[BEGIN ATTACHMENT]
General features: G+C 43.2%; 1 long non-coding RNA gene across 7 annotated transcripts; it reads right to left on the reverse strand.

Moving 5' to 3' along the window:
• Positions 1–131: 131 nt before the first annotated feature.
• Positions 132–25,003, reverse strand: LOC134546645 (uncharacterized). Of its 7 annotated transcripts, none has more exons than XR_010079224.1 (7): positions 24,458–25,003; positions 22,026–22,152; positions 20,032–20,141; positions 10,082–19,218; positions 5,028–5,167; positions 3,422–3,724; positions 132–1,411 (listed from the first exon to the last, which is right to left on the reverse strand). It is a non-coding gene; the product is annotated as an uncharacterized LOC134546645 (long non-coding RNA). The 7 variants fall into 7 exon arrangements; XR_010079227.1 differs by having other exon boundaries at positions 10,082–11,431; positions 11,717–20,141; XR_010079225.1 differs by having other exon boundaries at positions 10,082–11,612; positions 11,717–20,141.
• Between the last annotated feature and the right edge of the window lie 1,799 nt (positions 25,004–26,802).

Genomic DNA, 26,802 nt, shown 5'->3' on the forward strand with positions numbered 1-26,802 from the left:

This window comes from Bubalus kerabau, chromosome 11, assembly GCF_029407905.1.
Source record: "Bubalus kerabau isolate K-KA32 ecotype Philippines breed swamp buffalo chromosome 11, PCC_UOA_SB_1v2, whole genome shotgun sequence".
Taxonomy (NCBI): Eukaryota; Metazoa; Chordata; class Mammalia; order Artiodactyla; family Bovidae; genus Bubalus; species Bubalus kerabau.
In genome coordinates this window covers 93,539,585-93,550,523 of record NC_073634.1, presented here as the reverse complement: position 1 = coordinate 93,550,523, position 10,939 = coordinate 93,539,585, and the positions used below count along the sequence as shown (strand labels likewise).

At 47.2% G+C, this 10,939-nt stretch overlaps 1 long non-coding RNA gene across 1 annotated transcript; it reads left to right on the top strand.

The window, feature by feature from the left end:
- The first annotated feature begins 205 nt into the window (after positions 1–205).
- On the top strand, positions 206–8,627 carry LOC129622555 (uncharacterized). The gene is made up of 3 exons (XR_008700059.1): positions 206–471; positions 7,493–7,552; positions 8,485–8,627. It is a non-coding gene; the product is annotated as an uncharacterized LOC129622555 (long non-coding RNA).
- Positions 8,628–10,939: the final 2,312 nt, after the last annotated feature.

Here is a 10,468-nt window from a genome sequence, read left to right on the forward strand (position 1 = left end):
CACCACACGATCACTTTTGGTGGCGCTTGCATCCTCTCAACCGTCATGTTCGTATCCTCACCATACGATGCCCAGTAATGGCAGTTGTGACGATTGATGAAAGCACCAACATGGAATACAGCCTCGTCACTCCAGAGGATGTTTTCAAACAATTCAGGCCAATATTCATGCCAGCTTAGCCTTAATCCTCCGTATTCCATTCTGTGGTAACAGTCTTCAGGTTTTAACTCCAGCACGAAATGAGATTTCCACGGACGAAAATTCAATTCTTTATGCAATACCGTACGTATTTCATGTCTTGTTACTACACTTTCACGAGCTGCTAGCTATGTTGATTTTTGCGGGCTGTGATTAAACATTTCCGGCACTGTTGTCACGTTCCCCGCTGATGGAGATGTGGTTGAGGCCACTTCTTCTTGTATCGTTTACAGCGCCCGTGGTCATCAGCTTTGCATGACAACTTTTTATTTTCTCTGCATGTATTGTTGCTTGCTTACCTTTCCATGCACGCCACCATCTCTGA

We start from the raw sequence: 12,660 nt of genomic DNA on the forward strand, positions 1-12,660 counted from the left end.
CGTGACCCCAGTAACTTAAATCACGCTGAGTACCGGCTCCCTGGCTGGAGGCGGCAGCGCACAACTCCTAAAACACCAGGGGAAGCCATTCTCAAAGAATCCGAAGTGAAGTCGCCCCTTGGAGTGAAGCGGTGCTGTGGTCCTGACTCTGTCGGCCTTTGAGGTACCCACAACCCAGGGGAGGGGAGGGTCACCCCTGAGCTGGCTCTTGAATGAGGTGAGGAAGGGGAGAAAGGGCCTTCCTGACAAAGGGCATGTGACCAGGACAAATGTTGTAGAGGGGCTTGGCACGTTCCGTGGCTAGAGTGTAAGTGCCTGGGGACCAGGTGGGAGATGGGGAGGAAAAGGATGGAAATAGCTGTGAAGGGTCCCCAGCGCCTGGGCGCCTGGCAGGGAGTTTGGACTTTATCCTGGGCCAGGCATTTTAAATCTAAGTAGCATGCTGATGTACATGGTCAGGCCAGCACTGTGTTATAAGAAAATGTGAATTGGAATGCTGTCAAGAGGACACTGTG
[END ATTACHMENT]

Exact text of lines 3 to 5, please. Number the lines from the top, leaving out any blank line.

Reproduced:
• Positions 1–131: 131 nt before the first annotated feature.
• Positions 132–25,003, reverse strand: LOC134546645 (uncharacterized). Of its 7 annotated transcripts, none has more exons than XR_010079224.1 (7): positions 24,458–25,003; positions 22,026–22,152; positions 20,032–20,141; positions 10,082–19,218; positions 5,028–5,167; positions 3,422–3,724; positions 132–1,411 (listed from the first exon to the last, which is right to left on the reverse strand). It is a non-coding gene; the product is annotated as an uncharacterized LOC134546645 (long non-coding RNA). The 7 variants fall into 7 exon arrangements; XR_010079227.1 differs by having other exon boundaries at positions 10,082–11,431; positions 11,717–20,141; XR_010079225.1 differs by having other exon boundaries at positions 10,082–11,612; positions 11,717–20,141.
• Between the last annotated feature and the right edge of the window lie 1,799 nt (positions 25,004–26,802).